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The Scarlet & Black

Feven Getachew
Feven Getachew
May 6, 2024
Michael Lozada
Michael Lozada
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Nathan Hoffman
Nathan Hoffman
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Harvey Wilhelm `24.
Harvey Wilhelm
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Update: SGA works to enact student initiatives

Remember those Student Initiatives we voted on so long ago? Well, for those directly involved in the process, they are not such a distant memory. Those involved with hot-button initiatives regarding issues such as floor recycling, faster internet and free human papillomavirus (HPV) vaccines are working through the various steps required to complete these student goals. Student Initiative Fund (STIFund) is also hard at work as they deal with almost twice as many initiatives as they have in the past.

STIFund is a multi-faceted organization that works with many committees and administrators on campus to get the student initiatives passed. It is unique in that is does not have a large budget but instead relies upon looking for funding through various other campus and community organizations.

“Usually we like to co-pay with others so we have this idea of shared responsibility,” said STIFund member Stephan Zhang ’13.

Emily Blythe ’12 and Dana Utroske ’13 are in the midst of Grinnell College’s recycling overhaul. Their original initiative—to make recycling bins more available at parties, in dorms and in certain academic buildings—has been slowed as Facilities Management looks into a new campus-wide recycling option. An outside paper company has offered to buy our recycling.

“Instead of seven bins, we would have two bins. It’s definitely a simpler system,” Blythe said.

If this change occurs, the original initiative would be significantly altered. As Student Environmental Coordinator, she is well placed to enact significant environmental change on campus. Utroske initially wrote a separate initiative that was similar enough to that of a previously suggested environmental initiative that she and Emily decided to join forces.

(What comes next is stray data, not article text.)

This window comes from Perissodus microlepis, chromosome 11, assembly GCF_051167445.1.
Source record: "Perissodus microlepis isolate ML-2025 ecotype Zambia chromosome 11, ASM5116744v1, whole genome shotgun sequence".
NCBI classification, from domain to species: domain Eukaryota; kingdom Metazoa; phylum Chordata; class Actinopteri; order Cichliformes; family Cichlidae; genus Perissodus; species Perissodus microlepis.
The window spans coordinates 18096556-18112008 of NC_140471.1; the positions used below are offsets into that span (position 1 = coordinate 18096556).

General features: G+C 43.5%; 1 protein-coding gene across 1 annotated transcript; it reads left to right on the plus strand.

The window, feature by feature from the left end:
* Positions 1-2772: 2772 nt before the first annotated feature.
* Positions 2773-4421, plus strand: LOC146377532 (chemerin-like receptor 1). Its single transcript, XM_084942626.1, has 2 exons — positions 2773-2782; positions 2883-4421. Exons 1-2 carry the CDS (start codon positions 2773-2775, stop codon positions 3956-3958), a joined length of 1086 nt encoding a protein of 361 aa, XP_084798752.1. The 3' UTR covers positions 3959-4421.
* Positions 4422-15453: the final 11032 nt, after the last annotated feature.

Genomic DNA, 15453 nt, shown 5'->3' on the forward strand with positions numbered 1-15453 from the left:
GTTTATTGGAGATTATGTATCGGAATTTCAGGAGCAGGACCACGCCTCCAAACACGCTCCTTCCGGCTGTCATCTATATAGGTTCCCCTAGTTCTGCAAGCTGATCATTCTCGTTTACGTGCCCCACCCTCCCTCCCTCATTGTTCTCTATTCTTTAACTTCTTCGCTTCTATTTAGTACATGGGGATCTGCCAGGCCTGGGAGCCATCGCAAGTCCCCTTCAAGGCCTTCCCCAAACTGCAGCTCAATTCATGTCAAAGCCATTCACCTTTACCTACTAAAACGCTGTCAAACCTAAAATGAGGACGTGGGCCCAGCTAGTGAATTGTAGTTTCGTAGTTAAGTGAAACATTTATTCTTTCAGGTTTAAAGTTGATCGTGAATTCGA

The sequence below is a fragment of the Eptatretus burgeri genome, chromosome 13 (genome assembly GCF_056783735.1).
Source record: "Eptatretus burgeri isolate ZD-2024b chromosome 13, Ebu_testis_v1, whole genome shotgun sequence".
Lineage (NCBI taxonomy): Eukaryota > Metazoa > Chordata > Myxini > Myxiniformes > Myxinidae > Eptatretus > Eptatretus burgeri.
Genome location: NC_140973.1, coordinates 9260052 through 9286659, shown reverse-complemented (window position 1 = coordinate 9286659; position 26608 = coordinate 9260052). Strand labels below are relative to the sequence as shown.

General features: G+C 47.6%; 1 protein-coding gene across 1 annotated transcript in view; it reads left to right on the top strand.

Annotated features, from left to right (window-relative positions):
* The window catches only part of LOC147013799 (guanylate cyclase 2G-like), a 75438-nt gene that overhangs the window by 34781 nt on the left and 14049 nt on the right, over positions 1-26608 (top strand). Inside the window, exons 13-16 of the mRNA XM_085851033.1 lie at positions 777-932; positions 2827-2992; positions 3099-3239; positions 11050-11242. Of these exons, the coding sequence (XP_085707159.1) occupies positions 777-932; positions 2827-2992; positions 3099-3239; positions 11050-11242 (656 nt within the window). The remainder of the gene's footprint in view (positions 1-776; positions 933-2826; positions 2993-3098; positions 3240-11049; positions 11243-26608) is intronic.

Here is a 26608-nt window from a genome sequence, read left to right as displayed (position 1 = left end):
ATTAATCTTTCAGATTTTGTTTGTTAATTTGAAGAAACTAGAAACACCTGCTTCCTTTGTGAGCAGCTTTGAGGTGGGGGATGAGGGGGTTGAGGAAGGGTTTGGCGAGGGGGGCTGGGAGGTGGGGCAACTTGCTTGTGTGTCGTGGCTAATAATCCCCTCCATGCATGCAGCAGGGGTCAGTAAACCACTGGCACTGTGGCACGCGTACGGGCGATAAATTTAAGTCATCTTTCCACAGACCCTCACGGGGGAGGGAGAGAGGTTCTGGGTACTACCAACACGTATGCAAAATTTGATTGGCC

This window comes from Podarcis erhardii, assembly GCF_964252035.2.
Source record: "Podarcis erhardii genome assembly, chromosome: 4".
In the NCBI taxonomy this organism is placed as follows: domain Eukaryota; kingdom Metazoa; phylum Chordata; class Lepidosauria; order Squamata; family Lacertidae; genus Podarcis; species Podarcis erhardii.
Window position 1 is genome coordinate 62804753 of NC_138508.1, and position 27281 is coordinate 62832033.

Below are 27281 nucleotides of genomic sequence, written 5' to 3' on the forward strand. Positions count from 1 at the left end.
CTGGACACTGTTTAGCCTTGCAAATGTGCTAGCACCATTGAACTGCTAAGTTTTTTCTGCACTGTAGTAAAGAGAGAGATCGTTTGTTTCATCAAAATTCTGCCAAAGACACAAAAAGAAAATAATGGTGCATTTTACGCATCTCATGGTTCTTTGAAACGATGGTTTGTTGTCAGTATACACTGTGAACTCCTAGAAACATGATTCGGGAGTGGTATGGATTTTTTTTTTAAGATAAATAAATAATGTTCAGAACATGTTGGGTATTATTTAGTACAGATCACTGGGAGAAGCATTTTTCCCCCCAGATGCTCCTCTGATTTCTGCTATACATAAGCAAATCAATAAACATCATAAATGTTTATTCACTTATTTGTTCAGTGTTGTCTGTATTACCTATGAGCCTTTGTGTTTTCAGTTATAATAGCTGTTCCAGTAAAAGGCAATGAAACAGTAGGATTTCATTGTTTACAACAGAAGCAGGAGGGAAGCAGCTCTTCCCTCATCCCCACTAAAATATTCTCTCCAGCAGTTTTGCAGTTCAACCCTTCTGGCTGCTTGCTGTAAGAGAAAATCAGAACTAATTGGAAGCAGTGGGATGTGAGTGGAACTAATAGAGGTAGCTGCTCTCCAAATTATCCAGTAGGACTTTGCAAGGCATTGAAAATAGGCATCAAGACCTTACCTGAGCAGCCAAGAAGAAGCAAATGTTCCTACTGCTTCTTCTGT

“I’m the kind of person who, when leaving a room, will take a piece of paper out of the garbage and put it in the recycling,” she said. “I knew that just telling people to recycle would not work.”

Both students note that Grinnell scores very poorly in recycling when compared to other colleges.

Blythe and Utroske have scheduled a meeting with Assistant Dean of Students and Director Of Residence Life & Orientation Andrea Conner to discuss the implementation of the smaller aspects of the initiative that are not as closely related to FM’s decision to adopt a new recycling program.

Faster Internet is of great concern to anyone who has been forced to sit through the obnoxious buffering of his or her favorite TV show or been unable to play a favorite video game online. Alexander Cohn ’11, Aaron Todd ’11, Reed Nightingale ’11 and Shitanshu Aggarwal ’11 proposed a student initiative designed to provide students with more bandwidth and therefore faster processing as well as create a greater bridge of communication between the Information Technology Services (ITS) department and Grinnell students. Although the Internet speed has increased slightly, it is unclear whether that is a result of the initiative because it happened before voting results were released but after the initiative was conceived. Aggarwal indicated via email that the latter has not been successful as of late.

“ITS has still not addressed the issue of a non-existent traffic shaping policy, and might need some poking. It is still opaque why they block or limit certain things,” he wrote.

Nightingale expressed that he and the others involved with this initiative have met with STIFund but very little progress has been made so far.

Artemis Gogos in front of the Joe Rosenfield Center - Radka Slamova

The tutorial class Vaccines and Society decided to write an initiative advocating free HPV vaccines for all students the day before initiatives were due. Artemis Gogos ’14, Ana Novak ’14, and Alejandro Scaffa ’14 collected 100 signatures in under 24 hours. Now, Gogos is working with Student Government Association (SGA) president Ben Offenberg ’11 and Conner to find funding for the immense project.

“There is a program through the Iowa Public Health Center which allows all people under 19 whose insurance does not cover the vaccine to get it for free,” Gogos said. “So we’re going to try to fold that into [New Student Orientation].”

The idea is to provide shuttles to new students who wish to go get the vaccine before they turn 19. Beyond this state program, the HPV initiative is at a loss to find the funds that will continue to support such a costly program—the vaccine costs $430 per person. However, the administration and student body have demonstrated their overwhelming support for the initiative. Over 82% of voters thought that the HPV vaccine should be readily available to students.

STIFund has already implemented many initiatives, having successfully guaranteed new hot tub regulations, floor condoms for student staff, and six more campus bikes.

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